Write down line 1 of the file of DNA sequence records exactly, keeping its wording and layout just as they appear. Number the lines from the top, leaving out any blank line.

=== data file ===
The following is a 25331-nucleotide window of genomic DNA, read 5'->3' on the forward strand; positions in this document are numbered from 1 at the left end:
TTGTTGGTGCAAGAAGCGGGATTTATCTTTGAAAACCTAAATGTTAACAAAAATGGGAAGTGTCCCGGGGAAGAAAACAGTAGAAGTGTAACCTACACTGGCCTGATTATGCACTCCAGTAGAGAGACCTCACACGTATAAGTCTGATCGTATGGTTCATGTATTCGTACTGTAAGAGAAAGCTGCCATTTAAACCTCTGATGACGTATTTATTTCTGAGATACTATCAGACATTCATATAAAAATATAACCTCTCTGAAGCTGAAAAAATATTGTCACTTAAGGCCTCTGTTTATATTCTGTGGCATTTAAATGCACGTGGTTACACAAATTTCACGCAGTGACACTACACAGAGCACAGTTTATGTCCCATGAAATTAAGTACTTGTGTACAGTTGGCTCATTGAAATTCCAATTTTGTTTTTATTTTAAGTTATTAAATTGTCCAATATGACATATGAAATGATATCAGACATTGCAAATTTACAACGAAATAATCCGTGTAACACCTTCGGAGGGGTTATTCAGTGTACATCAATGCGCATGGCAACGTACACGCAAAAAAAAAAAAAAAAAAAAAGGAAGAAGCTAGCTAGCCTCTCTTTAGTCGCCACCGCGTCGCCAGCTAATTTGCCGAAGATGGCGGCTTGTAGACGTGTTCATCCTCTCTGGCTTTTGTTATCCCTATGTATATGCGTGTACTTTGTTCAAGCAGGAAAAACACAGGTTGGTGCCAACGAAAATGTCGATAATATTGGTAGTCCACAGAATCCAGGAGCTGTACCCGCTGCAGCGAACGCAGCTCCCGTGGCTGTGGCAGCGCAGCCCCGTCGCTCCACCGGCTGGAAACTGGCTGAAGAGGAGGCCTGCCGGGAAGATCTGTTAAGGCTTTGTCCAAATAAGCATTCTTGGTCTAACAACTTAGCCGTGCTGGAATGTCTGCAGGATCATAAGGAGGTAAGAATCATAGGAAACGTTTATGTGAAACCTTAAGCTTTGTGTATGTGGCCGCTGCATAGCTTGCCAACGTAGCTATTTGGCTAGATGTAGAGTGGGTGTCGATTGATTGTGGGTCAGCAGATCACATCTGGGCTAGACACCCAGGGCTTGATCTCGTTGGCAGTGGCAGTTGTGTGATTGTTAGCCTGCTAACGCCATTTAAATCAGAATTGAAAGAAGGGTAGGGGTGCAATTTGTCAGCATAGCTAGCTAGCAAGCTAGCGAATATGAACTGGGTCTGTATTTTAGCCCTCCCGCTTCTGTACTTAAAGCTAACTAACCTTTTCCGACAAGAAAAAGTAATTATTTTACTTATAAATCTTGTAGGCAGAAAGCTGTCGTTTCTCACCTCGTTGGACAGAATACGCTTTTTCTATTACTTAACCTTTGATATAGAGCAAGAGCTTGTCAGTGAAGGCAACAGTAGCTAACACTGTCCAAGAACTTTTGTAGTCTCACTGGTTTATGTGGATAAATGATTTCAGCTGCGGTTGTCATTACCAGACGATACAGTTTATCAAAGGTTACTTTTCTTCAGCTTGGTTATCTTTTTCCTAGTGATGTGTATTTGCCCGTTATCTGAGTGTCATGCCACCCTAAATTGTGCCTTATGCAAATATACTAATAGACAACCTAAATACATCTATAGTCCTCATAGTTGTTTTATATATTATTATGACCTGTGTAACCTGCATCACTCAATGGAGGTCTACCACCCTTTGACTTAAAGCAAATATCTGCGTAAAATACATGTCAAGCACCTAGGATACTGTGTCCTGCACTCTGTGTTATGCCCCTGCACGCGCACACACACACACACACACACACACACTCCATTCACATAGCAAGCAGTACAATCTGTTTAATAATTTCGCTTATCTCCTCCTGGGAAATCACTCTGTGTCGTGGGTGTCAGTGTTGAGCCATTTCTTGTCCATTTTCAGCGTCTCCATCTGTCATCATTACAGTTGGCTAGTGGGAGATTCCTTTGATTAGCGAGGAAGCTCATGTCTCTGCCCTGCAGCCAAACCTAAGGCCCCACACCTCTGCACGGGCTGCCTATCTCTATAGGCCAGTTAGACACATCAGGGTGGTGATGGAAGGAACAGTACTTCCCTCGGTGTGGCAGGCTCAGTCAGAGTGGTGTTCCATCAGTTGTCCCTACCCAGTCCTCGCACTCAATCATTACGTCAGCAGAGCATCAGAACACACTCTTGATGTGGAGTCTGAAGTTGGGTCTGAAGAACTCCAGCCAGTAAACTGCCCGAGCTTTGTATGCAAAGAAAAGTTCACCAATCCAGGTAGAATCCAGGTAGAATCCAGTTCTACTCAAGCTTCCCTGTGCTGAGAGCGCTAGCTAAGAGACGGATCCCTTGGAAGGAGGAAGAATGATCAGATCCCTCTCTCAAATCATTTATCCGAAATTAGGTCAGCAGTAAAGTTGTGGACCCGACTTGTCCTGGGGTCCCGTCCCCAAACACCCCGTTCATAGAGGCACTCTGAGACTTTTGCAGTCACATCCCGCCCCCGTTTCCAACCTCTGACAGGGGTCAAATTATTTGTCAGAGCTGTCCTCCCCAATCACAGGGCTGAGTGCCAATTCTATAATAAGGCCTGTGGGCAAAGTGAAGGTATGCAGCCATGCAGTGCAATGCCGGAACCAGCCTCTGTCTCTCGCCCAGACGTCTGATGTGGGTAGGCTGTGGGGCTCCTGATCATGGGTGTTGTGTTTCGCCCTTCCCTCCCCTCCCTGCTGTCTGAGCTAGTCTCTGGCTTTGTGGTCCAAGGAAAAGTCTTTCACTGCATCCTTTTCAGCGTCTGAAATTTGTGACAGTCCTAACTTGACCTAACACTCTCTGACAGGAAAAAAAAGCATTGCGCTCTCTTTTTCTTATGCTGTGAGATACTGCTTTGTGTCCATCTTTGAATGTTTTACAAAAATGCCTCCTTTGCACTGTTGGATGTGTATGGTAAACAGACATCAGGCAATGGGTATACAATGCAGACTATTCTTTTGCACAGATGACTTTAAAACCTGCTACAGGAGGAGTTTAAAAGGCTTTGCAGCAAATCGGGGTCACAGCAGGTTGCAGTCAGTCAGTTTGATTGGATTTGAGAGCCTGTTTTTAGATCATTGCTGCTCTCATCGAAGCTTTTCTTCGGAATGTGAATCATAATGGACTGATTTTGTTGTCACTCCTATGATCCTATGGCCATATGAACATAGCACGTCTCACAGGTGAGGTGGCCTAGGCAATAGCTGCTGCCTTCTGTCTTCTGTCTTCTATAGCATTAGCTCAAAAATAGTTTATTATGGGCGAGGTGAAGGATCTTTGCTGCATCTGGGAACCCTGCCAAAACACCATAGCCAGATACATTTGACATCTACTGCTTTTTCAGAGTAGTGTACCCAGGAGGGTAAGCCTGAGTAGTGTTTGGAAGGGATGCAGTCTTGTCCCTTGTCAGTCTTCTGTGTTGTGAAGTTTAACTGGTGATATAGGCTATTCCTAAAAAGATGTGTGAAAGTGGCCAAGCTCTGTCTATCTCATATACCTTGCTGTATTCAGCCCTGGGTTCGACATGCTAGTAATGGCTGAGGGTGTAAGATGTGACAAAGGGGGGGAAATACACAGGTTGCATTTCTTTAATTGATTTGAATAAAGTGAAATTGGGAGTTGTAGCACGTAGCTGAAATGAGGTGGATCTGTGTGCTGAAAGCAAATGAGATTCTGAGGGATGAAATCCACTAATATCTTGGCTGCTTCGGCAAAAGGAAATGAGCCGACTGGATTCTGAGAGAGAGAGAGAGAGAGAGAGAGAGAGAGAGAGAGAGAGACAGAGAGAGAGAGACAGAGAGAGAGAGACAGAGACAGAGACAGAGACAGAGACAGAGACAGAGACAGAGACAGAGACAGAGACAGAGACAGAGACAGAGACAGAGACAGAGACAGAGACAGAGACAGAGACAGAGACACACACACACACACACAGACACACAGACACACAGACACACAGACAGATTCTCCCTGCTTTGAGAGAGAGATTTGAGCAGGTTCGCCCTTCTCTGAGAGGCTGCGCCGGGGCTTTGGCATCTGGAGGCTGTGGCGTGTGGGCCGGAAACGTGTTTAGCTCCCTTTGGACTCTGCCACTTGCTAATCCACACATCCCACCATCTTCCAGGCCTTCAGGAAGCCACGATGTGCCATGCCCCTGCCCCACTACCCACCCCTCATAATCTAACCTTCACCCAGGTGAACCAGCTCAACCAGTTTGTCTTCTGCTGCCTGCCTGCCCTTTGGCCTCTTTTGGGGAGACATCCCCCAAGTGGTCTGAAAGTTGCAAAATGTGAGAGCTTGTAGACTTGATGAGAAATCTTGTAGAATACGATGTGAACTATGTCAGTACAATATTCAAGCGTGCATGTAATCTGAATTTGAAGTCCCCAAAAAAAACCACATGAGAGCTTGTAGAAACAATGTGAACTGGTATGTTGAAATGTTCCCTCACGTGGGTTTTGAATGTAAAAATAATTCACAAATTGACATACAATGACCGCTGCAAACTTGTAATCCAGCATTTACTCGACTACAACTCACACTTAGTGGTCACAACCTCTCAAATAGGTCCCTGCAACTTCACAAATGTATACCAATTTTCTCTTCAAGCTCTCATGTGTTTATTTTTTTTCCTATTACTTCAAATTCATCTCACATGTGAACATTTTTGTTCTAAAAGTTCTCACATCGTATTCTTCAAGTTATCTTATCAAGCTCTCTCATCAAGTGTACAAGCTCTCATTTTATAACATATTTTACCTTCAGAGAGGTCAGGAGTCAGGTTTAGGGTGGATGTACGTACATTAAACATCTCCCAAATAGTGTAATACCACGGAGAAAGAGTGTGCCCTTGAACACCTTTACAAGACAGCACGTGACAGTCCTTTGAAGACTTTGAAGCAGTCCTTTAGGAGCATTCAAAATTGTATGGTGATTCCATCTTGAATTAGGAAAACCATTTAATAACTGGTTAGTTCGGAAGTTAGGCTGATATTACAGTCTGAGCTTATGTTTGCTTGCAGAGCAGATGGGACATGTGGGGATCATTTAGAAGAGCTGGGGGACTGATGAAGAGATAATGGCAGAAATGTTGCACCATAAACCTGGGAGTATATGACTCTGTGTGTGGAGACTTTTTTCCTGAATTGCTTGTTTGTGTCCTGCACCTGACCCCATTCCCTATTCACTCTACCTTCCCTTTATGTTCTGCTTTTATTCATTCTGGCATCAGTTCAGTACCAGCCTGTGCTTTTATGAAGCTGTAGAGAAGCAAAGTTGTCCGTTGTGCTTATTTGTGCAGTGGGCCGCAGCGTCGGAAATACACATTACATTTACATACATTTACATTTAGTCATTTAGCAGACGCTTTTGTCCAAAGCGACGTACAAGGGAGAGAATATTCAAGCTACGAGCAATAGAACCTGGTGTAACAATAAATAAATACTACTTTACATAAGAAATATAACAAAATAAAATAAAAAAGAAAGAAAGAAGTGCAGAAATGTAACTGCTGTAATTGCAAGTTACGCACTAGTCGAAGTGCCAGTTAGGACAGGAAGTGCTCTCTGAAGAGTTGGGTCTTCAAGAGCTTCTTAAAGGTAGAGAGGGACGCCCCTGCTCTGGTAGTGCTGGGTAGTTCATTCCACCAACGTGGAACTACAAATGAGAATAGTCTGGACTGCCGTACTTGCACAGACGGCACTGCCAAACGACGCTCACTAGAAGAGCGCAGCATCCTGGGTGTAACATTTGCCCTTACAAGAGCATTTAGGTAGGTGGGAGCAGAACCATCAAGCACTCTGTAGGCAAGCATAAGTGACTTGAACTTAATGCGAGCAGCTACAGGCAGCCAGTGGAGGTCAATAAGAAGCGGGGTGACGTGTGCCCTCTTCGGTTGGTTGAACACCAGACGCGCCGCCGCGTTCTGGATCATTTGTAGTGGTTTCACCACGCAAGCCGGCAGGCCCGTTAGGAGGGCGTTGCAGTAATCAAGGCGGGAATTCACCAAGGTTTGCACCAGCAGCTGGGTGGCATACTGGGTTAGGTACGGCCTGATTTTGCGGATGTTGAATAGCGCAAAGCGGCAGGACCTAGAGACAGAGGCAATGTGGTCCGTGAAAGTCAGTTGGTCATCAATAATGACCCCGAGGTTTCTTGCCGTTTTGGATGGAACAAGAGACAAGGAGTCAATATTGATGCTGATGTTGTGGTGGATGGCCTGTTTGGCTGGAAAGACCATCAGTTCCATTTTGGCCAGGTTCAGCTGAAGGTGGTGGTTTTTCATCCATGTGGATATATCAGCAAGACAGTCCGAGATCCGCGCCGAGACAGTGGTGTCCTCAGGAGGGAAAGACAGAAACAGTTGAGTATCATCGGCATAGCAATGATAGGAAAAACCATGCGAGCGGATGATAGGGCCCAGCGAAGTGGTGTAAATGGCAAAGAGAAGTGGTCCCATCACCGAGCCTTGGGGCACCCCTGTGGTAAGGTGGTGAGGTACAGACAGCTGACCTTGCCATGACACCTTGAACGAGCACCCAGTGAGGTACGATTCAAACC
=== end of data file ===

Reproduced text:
The following is a 25331-nucleotide window of genomic DNA, read 5'->3' on the forward strand; positions in this document are numbered from 1 at the left end: